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Essentials of Discipleship - Seminar 15: Sharing Your Testimony

Dear church,

Last Sunday, Deacon Leow Wen Pin taught a session on sharing our testimonies. We learnt about how, as Christians, we can share our testimonies in a way that blesses others in the context of today's society and culture.

What is a testimony? A testimony is a personal account of a first encounter with God given to benefit others. A testimony, fundamentally, talks about God. But when deciding what to share, we should have in mind our listener, that is, the person we are seeking to care for. This is so that we can share something that ministers to the listener.

The sharing of our testimonies is always contextual. For example, if the testimony is shared with a non-believer, it may be directed at bringing that person to faith. On the other hand, of the listeners are primarily Christians, then the testimony may have a different purpose, for example, to encourage other Christians in their faith.

Certainly, our testimonies can have a strongly evangelistic purpose. Why should we share evangelistic testimonies? We should share our testimonies passionately as a means of spreading the Gospel, because the God of the Bible is passionate about reaching the lost (2 Peter 3:8-9).

Testimonies are good ways to contextualise the Gospel, by showing how the Gospel still applies today and is relevant to modern living. Stories are generally an excellent and powerful teaching tool. Evangelistic testimonies help us to communicate the Gospel effectively. Testimonies demonstrate that Christianity is more than abstract ideas, but is a concrete relationship with a real and living God.

Further, we are commanded to be God's witnesses to this world, where most people do not know Him (Acts 1:7-8, Isaiah 43:8-12). Sharing evangelistic testimonies is a good way to bear such witness in a way that listeners can, hopefully, understand and identify with easily.

When do we share our evangelistic testimonies? We do so when our testimonies will bless others. We have to share our testimonies in a way that is judicious and sensitive. For example, this means that we should not share our testimonies if doing so would be viewed as unwanted proselytising or when we do not have an existing, positive relationship with our listener.

How then do we share our evangelistic testimony? Very importantly, whenever we share our testimony, we must match it with a consistent lifestyle that is worthy of the Gospel. We should not share our testimony with our mouths if we do not also share it with our lives.

We should plan deliberately to share our testimonies. Scripture reminds us that we should be prepared to provide a clear reason to explain why we have submitted our lives to the Lordship of Christ and the hope we have in Him (1 Peter 3:14-16). Further, planning our testimonies helps us avoid being misdirected or emotionally manipulative. Certainly, we do not want to practice cunning or underhanded means to bring others to faith: we are proclaiming Christ (2 Corinthians 4:2-5). Further, planned testimonies tend to be more focused, more interesting, and therefore more effective.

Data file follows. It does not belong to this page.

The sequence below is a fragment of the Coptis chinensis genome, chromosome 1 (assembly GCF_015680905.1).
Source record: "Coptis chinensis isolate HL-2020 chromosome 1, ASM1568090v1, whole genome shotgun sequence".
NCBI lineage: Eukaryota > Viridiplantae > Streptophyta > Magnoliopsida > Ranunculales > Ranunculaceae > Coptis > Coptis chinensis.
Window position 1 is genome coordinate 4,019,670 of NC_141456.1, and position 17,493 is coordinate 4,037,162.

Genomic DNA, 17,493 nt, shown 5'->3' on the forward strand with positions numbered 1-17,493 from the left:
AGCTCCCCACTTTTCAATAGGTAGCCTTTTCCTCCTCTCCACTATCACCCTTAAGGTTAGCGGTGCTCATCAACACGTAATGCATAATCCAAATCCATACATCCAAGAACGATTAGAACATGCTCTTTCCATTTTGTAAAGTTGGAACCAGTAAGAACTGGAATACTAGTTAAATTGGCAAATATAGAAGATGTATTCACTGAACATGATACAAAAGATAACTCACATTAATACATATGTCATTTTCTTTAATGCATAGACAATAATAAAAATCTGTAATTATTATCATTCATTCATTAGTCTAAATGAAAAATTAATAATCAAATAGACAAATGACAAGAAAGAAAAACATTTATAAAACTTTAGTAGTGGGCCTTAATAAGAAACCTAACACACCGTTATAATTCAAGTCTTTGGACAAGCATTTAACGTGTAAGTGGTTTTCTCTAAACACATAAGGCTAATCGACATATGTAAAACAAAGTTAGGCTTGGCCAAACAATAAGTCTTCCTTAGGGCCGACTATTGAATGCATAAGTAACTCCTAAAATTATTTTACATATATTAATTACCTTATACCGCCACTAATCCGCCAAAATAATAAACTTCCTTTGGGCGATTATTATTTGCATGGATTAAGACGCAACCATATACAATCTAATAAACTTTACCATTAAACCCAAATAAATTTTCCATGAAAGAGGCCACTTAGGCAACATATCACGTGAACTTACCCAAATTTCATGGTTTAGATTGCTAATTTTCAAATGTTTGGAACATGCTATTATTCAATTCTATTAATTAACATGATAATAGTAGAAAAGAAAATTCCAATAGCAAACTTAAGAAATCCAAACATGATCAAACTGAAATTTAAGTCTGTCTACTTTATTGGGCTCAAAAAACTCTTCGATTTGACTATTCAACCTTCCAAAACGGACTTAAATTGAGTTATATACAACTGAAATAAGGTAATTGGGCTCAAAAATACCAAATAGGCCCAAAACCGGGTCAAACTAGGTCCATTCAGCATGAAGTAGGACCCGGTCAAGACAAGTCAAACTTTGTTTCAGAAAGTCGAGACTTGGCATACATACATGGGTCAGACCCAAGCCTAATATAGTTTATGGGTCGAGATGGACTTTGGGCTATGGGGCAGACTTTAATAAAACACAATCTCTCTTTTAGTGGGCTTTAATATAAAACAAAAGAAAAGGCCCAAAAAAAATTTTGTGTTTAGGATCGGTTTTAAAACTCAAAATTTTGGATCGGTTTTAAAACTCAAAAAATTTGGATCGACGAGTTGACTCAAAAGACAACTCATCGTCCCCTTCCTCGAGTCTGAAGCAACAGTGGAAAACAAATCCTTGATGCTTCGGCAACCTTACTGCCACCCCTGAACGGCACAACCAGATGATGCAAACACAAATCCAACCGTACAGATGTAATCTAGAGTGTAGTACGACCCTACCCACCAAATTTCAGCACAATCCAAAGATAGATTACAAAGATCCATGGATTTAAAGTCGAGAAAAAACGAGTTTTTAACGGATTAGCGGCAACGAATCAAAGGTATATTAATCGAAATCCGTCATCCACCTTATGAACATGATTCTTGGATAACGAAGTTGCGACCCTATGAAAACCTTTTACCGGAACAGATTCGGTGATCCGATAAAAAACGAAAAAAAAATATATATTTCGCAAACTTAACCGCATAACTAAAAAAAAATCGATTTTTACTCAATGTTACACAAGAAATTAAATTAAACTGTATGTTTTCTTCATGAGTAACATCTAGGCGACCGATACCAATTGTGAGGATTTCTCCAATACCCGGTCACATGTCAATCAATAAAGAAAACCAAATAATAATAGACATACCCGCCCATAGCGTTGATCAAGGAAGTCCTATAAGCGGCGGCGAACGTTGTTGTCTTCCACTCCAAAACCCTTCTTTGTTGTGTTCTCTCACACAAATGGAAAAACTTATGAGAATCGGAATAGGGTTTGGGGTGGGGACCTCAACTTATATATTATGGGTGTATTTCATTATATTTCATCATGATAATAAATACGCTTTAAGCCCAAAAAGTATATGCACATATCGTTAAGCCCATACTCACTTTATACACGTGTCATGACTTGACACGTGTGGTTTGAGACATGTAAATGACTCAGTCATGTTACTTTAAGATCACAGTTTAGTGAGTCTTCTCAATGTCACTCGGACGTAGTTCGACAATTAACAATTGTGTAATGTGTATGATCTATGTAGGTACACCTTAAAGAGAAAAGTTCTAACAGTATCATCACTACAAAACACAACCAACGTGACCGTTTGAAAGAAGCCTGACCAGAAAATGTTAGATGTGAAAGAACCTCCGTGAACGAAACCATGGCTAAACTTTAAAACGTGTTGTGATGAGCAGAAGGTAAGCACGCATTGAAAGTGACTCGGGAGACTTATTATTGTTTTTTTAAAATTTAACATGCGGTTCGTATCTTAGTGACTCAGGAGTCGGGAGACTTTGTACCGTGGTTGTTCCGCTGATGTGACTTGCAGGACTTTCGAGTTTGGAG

The following is a five-step framework that Wen Pin suggested as a good way to craft your testimony:

  1. 1. Write down your personal story of conversion, how you came to faith. This story should be yours, and again, should be accurate and true (even if you feel tempted to embellish details to make your story more interesting or convincing).
  2. Prayerfully identify the big ideas about God's Gospel that emerge from your story. Identify those that will be meaningful and relevant to your listeners.
  3. Rewrite your story, breaking it down into three stages: pre-conversion, during conversation, and after conversion. (In particular, the pre-conversion stage should focus mainly on our own sinfulness, our internal brokenness, and bridges to what led to you rethinking your relationship with God. What was your 'crisis' moment, that thing that drove you to God and made you choose to follow Him? In this, you want to show your listener that he or she is likewise faced with a choice as to whether or not to follow God.)
  4. Shorten your story to less than 3 minutes, removing parts that are not related to the main theme, and changing language that would not be understood by a non-Christian. Such language can include terms commonly used by Christians such as "faith", "salvation", "sin" or even "church".
  5. Practice your testimony until you can share it naturally. (Generally, memorisation is not encouraged; instead, practice your testimony until you can share it in a way that is natural and smooth.)

If you would like the DS team to help you to revise and improve your testimony, in order that you can share it more effectively for God's glory, please feel free to email it to the following email address: The team will then get in touch with you.

If you can, do make the time to view the video of this session on the church's website. The password to access the video can be obtained by writing to the above email address.

Today, 22 November 2015, there will not be any Discipleship Seminars session, as the church's Extraordinary General Meeting will be held today. Do join us next Sunday for the last session in the Essentials of Discipleship series.

The Discipleship Seminars Committee